Meetings & Information


Thursday, January 22, 2015

‘Stop the FOBTs’ campaign

£82m blown on betting in Inverclyde

Published: 21 Jan 2015 11:00
A STAGGERING £82 million was frittered away by people in Inverclyde on betting shop roulette machines in just a year, the Tele can reveal.
Adrian Parkinson, from the Campaign for Fairer Gambling.
Alarming figures from the Campaign for Fairer Gambling group show the astonishing amount of cash gambled on fixed odds betting terminals (FOBTs) in the space of just 12 months.

Worryingly, the sum is around £5m higher than this time last year.

Back then, the amount gambled by locals on FOBTs was estimated to be £77m.

The latest figures are based on information from the Office for National Statistics (ONS) and the Gambling Commission and they cover the period up to September 2014.

Data from the pressure group, which runs the ‘Stop the FOBTs’ campaign, also highlighted a rise in the number of betting licences in Inverclyde — up by one to a total of 20.

They estimate there are now 74 FOBTs across the district, an increase of five from last year.

It all comes despite a high-profile campaign — backed by politicians and various groups — calling for greater restrictions on FOBTs.

Campaigners have expressed disappointment at the sky-high figures and claim that bookmakers are exploiting deprived areas.

Adrian Parkinson, from the Campaign for Fairer Gambling, told the Tele: “Again we are seeing continued growth in FOBT losses in Inverclyde and across the most deprived boroughs in Scotland.

“Despite being ranked the second most deprived borough in Scotland, Inverclyde appears to be very attractive to the betting industry, who have opened yet another shop in the last 12 months.

“The bookmakers claim they don’t target deprived areas.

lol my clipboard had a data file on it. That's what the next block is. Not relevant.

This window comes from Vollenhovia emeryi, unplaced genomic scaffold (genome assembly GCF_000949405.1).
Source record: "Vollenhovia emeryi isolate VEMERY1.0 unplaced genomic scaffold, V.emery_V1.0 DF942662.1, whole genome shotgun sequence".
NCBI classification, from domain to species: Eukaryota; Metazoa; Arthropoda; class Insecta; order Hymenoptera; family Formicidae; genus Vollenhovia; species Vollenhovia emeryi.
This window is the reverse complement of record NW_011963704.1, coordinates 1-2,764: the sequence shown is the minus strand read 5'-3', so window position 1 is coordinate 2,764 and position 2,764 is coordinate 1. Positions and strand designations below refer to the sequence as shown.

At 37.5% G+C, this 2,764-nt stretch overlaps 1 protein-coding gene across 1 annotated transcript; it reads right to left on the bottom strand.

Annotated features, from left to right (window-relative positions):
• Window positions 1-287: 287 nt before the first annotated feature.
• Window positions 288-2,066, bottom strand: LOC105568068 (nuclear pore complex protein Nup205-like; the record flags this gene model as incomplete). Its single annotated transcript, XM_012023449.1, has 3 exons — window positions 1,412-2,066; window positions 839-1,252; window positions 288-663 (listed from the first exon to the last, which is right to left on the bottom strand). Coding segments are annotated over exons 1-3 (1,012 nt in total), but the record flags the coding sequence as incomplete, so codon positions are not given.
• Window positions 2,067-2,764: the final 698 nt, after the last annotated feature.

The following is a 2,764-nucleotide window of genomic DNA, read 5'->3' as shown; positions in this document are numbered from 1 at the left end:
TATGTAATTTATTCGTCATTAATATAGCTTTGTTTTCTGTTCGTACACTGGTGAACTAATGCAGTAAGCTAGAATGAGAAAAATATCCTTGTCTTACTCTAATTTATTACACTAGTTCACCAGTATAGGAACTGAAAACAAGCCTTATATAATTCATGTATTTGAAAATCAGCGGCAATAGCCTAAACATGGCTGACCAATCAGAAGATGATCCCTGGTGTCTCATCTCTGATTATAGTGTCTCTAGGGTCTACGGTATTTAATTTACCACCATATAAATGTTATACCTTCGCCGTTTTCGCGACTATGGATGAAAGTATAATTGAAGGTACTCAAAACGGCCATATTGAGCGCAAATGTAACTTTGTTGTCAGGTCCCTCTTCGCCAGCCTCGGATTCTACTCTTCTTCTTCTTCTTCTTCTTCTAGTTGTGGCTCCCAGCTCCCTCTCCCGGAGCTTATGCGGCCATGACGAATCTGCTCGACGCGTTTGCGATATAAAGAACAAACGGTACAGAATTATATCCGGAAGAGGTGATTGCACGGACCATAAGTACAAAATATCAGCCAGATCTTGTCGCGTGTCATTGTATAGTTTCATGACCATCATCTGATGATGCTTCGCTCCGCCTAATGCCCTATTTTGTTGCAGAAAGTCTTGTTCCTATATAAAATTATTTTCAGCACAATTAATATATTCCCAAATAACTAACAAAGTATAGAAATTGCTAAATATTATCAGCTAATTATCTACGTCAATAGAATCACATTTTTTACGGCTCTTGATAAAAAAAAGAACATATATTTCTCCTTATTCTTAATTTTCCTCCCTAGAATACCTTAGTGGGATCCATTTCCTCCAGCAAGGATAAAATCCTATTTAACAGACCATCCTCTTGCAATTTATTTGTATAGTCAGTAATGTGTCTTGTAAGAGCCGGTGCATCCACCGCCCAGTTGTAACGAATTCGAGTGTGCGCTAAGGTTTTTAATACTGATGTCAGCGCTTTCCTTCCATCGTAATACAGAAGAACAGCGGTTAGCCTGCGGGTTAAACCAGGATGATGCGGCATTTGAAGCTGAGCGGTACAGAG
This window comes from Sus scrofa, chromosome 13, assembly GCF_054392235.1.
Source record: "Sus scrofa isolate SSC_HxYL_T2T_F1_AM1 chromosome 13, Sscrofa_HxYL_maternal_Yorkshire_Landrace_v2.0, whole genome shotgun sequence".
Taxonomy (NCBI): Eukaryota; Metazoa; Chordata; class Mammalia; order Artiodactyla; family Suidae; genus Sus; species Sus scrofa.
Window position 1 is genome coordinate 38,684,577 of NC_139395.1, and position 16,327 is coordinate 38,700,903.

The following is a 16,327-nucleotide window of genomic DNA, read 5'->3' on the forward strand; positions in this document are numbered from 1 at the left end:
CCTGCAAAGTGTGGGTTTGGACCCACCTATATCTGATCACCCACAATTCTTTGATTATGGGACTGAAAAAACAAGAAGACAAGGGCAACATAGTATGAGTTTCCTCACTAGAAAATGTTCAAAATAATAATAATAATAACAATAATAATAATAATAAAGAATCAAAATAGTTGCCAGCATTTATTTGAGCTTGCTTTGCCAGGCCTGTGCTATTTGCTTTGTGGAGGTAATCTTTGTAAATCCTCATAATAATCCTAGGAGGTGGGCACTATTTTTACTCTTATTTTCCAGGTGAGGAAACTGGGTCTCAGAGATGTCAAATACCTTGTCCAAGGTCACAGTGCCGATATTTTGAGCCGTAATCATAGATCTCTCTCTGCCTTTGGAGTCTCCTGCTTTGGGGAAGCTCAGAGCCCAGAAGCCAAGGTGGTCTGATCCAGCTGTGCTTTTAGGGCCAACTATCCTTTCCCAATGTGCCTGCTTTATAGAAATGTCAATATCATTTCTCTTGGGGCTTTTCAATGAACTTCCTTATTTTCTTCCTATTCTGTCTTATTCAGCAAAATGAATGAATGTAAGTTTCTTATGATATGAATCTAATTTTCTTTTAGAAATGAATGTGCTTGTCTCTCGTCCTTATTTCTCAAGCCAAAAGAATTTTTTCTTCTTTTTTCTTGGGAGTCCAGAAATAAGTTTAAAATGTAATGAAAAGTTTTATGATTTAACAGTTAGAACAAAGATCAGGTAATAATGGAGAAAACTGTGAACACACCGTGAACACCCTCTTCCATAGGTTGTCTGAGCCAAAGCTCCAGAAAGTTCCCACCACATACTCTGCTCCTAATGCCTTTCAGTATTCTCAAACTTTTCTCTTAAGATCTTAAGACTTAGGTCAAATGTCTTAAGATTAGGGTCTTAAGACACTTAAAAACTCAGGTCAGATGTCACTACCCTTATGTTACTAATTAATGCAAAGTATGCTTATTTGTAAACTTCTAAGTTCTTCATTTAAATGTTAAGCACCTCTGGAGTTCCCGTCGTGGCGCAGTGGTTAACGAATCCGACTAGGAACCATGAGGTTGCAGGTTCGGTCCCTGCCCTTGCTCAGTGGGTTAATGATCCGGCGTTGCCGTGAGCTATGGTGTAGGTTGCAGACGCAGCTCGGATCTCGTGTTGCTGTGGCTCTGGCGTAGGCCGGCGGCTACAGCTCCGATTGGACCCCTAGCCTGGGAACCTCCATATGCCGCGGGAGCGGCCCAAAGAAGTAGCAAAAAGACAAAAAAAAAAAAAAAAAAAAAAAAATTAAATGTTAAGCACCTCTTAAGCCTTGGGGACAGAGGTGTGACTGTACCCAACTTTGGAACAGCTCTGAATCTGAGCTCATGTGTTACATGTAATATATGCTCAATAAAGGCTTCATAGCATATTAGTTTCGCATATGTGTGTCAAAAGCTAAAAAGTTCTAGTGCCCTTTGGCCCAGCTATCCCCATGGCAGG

“The evidence however speaks for itself.”

The group says over £15m was inserted into FOBTs by punters in Inverclyde, who lost nearly £3m.

Currently £100 can be bet per spin every 20 seconds on FOBTs, dubbed the ‘crack cocaine of gambling’.

Gambling is a matter currently reserved to the UK parliament but the Smith Commission, set up in the wake of the independence referendum to decide on additional powers for Scotland, called for the Scottish Parliament to have the power to ‘prevent the proliferation’ of FOBTs.

Mr Parkinson says that an urgent clampdown is required on the machines.

He told the Telegraph: “Fixed odds terminals have not earned the title ‘crack cocaine of gambling’ without reason.

“Recently published research showed that a third of those who play the machines regularly are experiencing problematic gambling.

“In Inverclyde, our analysis estimates there are 2,751 regular FOBT players which according to this research implies that over 900 of them could be in the depths of FOBT-driven gambling addiction.

“That’s 900 people with families and colleagues potentially impacted by the devastation that gambling addiction brings with it.

“FOBTs have now become the most lucrative gaming product on UK high streets and that is driven by their addictive characteristics — amusement arcades are now converting to betting shops in a bid to get their hands on FOBTs. There are eight adult gaming arcades in Inverclyde and one of those is owned by a company that has already converted an arcade in Newcastle into a betting shop — Luxury Leisure in West Blackhall Street.

“If the transfer of powers over FOBTs to Holyrood does not provide the Scottish Government with the power to cut the stakes then Scotland and Inverclyde will be powerless to curb the further proliferation of these high addictive machines.

“Our campaign continues until FOBT stakes are brought in line with all other gaming machines and the stakes are cut from £100 per spin to £2.”


No comments: